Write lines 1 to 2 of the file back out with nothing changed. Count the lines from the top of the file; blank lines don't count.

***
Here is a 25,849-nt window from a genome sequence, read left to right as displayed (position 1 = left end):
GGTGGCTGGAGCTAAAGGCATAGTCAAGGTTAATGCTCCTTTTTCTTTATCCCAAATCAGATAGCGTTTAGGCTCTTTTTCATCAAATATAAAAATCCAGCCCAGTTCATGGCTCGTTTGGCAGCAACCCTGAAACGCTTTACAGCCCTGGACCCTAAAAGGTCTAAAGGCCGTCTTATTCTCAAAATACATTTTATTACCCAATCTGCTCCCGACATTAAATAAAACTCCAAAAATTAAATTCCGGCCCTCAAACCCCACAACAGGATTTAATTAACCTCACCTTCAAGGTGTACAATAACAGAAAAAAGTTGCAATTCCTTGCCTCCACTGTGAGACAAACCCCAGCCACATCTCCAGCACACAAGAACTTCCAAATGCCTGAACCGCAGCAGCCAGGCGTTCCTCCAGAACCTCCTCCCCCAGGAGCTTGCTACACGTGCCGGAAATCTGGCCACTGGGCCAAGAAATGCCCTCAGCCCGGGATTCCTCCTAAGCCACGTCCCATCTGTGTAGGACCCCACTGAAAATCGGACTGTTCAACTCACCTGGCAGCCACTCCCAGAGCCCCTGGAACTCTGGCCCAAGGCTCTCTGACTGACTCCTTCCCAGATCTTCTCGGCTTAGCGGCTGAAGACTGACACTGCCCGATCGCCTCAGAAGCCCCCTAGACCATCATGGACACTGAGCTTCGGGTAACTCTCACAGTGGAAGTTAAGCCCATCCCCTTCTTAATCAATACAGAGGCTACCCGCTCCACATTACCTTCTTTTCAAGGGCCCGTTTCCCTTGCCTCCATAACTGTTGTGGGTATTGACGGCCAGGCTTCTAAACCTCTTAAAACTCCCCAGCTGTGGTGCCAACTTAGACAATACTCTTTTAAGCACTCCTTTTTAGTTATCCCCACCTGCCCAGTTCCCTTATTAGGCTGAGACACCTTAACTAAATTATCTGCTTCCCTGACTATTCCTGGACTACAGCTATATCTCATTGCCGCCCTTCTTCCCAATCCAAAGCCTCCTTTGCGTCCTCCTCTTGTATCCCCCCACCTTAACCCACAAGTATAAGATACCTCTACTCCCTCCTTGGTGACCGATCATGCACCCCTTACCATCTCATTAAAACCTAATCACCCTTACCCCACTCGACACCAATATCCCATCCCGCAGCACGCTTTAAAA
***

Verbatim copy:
Here is a 25,849-nt window from a genome sequence, read left to right as displayed (position 1 = left end):
GGTGGCTGGAGCTAAAGGCATAGTCAAGGTTAATGCTCCTTTTTCTTTATCCCAAATCAGATAGCGTTTAGGCTCTTTTTCATCAAATATAAAAATCCAGCCCAGTTCATGGCTCGTTTGGCAGCAACCCTGAAACGCTTTACAGCCCTGGACCCTAAAAGGTCTAAAGGCCGTCTTATTCTCAAAATACATTTTATTACCCAATCTGCTCCCGACATTAAATAAAACTCCAAAAATTAAATTCCGGCCCTCAAACCCCACAACAGGATTTAATTAACCTCACCTTCAAGGTGTACAATAACAGAAAAAAGTTGCAATTCCTTGCCTCCACTGTGAGACAAACCCCAGCCACATCTCCAGCACACAAGAACTTCCAAATGCCTGAACCGCAGCAGCCAGGCGTTCCTCCAGAACCTCCTCCCCCAGGAGCTTGCTACACGTGCCGGAAATCTGGCCACTGGGCCAAGAAATGCCCTCAGCCCGGGATTCCTCCTAAGCCACGTCCCATCTGTGTAGGACCCCACTGAAAATCGGACTGTTCAACTCACCTGGCAGCCACTCCCAGAGCCCCTGGAACTCTGGCCCAAGGCTCTCTGACTGACTCCTTCCCAGATCTTCTCGGCTTAGCGGCTGAAGACTGACACTGCCCGATCGCCTCAGAAGCCCCCTAGACCATCATGGACACTGAGCTTCGGGTAACTCTCACAGTGGAAGTTAAGCCCATCCCCTTCTTAATCAATACAGAGGCTACCCGCTCCACATTACCTTCTTTTCAAGGGCCCGTTTCCCTTGCCTCCATAACTGTTGTGGGTATTGACGGCCAGGCTTCTAAACCTCTTAAAACTCCCCAGCTGTGGTGCCAACTTAGACAATACTCTTTTAAGCACTCCTTTTTAGTTATCCCCACCTGCCCAGTTCCCTTATTAGGCTGAGACACCTTAACTAAATTATCTGCTTCCCTGACTATTCCTGGACTACAGCTATATCTCATTGCCGCCCTTCTTCCCAATCCAAAGCCTCCTTTGCGTCCTCCTCTTGTATCCCCCCACCTTAACCCACAAGTATAAGATACCTCTACTCCCTCCTTGGTGACCGATCATGCACCCCTTACCATCTCATTAAAACCTAATCACCCTTACCCCACTCGACACCAATATCCCATCCCGCAGCACGCTTTAAAA